The story I am writing about you takes place during your fall. It begins at the top of that building in Manhattan, when you step off the roof, and ends when you reach the sidewalk. It begins with a recitation, and ends in silence.
After your death, I fell silent. It might be more accurate to say that after your death I fell into silence. The way a stone falls into a pond. I settled in depths like an ephippia — a sleeping daughter of the water flea — a cyst that only hatches in the winter, when the rain falls.
Did you know that, like our own family, the family of a water flea is almost entirely female? In the heat of summer, when the vernal pool begins to stink and turn anoxic, half of the females become male. They mate with their sister-wives in order to produce ephippia: reserve daughters who lie in the bottom of the pool for years, sometimes. Forever. Only hatching when the pond becomes so hot and shallow the mothers cannot reproduce by parthenogenesis.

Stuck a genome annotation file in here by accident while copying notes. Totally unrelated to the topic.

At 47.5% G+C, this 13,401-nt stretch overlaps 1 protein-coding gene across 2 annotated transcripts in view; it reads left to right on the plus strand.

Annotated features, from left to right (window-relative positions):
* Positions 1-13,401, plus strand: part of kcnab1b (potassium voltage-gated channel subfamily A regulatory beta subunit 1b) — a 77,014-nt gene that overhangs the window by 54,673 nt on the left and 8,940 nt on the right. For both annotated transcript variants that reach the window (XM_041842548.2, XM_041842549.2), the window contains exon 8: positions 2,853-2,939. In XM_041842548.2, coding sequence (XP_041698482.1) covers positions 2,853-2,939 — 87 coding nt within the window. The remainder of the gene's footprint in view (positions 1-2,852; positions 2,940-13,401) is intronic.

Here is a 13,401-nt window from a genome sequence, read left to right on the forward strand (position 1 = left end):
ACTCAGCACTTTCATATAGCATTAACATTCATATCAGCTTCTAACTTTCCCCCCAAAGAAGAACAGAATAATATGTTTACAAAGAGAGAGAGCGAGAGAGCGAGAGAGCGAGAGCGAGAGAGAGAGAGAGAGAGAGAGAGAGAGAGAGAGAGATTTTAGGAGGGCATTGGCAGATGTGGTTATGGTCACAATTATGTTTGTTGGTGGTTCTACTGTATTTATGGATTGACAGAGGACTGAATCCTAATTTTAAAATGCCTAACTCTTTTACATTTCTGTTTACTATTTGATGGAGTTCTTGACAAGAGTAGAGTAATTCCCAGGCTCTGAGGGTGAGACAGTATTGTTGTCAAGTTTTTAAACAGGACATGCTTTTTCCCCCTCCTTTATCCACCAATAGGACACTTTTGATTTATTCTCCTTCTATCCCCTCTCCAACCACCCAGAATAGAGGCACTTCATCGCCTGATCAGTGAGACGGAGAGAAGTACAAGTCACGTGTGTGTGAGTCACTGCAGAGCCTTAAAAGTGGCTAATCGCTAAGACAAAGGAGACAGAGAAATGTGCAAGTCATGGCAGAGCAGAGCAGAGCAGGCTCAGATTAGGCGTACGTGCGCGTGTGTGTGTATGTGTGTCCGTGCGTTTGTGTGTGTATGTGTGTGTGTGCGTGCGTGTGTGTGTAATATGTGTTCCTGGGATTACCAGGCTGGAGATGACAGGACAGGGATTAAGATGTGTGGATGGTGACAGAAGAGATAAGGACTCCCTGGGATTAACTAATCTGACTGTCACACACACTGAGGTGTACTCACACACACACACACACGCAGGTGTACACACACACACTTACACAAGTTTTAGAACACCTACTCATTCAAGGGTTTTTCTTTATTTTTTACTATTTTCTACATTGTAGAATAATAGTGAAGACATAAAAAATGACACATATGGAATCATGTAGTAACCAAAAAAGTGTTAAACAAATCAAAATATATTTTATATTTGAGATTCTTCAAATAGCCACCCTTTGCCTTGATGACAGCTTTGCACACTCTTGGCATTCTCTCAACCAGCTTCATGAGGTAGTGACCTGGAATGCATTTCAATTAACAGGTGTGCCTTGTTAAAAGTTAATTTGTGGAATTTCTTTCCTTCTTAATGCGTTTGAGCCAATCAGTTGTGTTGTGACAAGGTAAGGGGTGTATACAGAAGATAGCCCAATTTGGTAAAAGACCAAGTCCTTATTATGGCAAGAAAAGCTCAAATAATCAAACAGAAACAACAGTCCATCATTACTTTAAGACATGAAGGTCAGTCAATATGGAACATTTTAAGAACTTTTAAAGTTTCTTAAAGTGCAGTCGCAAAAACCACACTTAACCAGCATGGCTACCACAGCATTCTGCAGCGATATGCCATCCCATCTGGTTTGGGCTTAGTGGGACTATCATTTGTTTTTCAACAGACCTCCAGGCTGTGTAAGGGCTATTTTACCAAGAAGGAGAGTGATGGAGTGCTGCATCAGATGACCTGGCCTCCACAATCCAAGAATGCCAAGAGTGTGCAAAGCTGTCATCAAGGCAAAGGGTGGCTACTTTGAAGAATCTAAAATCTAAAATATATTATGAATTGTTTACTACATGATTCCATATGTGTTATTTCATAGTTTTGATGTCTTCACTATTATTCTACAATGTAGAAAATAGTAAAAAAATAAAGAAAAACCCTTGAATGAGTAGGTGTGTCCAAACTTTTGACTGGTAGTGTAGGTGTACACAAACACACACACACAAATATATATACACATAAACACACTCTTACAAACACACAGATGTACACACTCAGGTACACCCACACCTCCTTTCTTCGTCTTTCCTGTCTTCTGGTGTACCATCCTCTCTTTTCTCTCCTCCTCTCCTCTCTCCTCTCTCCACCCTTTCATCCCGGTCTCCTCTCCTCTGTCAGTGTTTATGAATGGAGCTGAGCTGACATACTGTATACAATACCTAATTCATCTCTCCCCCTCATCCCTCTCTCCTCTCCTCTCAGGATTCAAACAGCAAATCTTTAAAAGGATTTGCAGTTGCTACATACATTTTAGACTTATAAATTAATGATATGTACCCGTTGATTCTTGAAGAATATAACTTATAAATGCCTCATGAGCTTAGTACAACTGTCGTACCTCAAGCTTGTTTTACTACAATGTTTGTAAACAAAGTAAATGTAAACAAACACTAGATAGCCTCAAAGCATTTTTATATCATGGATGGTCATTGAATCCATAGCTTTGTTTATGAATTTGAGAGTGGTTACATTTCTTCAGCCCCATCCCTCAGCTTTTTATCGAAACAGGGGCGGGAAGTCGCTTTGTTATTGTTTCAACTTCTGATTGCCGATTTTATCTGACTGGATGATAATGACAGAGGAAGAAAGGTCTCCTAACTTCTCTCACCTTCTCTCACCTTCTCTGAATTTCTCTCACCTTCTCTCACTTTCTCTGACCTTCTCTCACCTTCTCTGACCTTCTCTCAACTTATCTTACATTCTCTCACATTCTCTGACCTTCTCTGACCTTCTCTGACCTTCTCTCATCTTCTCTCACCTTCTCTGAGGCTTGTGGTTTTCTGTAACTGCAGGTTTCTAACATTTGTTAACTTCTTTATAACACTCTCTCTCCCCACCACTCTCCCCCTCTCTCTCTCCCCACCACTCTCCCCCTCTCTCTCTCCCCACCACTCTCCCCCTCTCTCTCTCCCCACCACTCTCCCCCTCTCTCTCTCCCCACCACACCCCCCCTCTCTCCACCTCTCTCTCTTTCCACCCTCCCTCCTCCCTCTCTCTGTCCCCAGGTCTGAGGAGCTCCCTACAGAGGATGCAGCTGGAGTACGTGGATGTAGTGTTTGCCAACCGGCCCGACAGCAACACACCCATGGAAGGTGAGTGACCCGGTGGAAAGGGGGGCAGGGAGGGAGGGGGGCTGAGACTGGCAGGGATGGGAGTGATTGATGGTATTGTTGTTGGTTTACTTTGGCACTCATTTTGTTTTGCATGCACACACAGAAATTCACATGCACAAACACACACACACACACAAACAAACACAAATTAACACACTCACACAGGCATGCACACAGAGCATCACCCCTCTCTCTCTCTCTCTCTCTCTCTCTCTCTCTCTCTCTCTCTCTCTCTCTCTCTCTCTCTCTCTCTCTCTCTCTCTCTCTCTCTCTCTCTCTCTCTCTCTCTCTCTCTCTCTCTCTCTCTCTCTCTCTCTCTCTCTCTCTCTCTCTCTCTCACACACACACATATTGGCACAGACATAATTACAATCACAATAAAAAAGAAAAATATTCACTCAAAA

You once took a photograph of a mature water flea. Its brood pouch heavy with eggs, its carapace a tracery of fine white lines. Portrait of our mother, you called it. She seems deathly, alien, except for the fact that within her asymmetrical body she is holding a diffuse and beautiful light. There is something so uncanny about this portrait, so familiar, that my fingertips tingle when I see it. My gut turns. It makes me feel covetous, and queer.